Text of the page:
With that said, let’s get on with our maiden voyage.

Saban gets defensive

Don’t call it a tirade, because it wasn’t. But when Nick Saban was asked on Saturday how he and the staff were preparing for hurry-up, no-huddle offenses, he didn’t exactly answer in kind.

“You know, in all honesty, guys, you all make way too much of this,” he said.

Oh, do tell.

“I mean, [Auburn] had 21 points against us with 30 seconds to go in the game, and I don’t think anybody held them to 21 points all year long,” Saban said. “I saw them score 60 in the SEC Championship Game, or whatever. We shut Ole Miss out here. We had four turnovers against Oklahoma that led to 28 points; two [touchdowns] the defense never even got back on the field.”

You know what that sounds like? Excuses.

Before you go ballistic, think about it. Did Alabama play all that poorly against HUNH offenses last season? Maybe not, compared to the rest of the country. But since when does Alabama compare itself to anyone? As Kirby Smart said prior to last season, “A lot of people think our standard is to be first in the SEC, be first in the country. ... We really don't go by that motto. We go by: Be the best Alabama defense there's been.”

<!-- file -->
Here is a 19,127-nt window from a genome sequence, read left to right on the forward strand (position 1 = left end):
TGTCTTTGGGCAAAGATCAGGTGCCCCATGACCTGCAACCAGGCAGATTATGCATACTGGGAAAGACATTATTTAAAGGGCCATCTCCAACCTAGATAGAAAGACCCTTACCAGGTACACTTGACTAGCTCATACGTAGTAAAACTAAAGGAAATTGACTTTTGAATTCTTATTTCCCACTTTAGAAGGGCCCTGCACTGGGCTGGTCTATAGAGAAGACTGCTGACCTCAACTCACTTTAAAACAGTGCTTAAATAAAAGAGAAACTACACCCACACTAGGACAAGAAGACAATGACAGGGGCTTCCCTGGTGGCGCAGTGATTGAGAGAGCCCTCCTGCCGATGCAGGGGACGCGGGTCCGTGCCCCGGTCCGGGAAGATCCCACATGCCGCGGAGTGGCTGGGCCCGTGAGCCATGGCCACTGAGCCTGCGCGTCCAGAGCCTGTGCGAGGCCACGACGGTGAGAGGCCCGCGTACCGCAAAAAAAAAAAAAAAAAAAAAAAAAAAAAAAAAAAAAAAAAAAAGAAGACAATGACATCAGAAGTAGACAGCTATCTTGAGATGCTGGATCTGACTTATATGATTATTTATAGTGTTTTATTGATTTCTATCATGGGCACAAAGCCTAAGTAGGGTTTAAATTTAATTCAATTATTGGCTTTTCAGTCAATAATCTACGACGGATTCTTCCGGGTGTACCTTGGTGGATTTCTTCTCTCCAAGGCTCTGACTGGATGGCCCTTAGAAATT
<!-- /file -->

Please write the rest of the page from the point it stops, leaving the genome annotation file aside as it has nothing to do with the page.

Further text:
From 2009-11, it seemed like no one could score on the Tide. Now, uptempo offenses are having some success poking holes in Alabama’s aura of invincibility. Are they big holes? Maybe not, but they are there nonetheless. Nearly 300 yards rushing by Auburn says so. Oklahoma throwing for 348 yards and four touchdowns says so. Texas A&M racking up 628 yards -- the most ever allowed by an Alabama defense -- says so, too.

When Saban said, “We make it out like we’re horrible when we play a (no-huddle) team,” his argument was essentially that the scheme is sound, the preparation is good, but that the tempo makes it difficult to implement because of the trouble communicating from the sideline. But that sounds like a distinction without a difference. If you study all week for an exam, bring the sharpest No. 2 pencils and then answer most of the questions incorrectly, you still fail.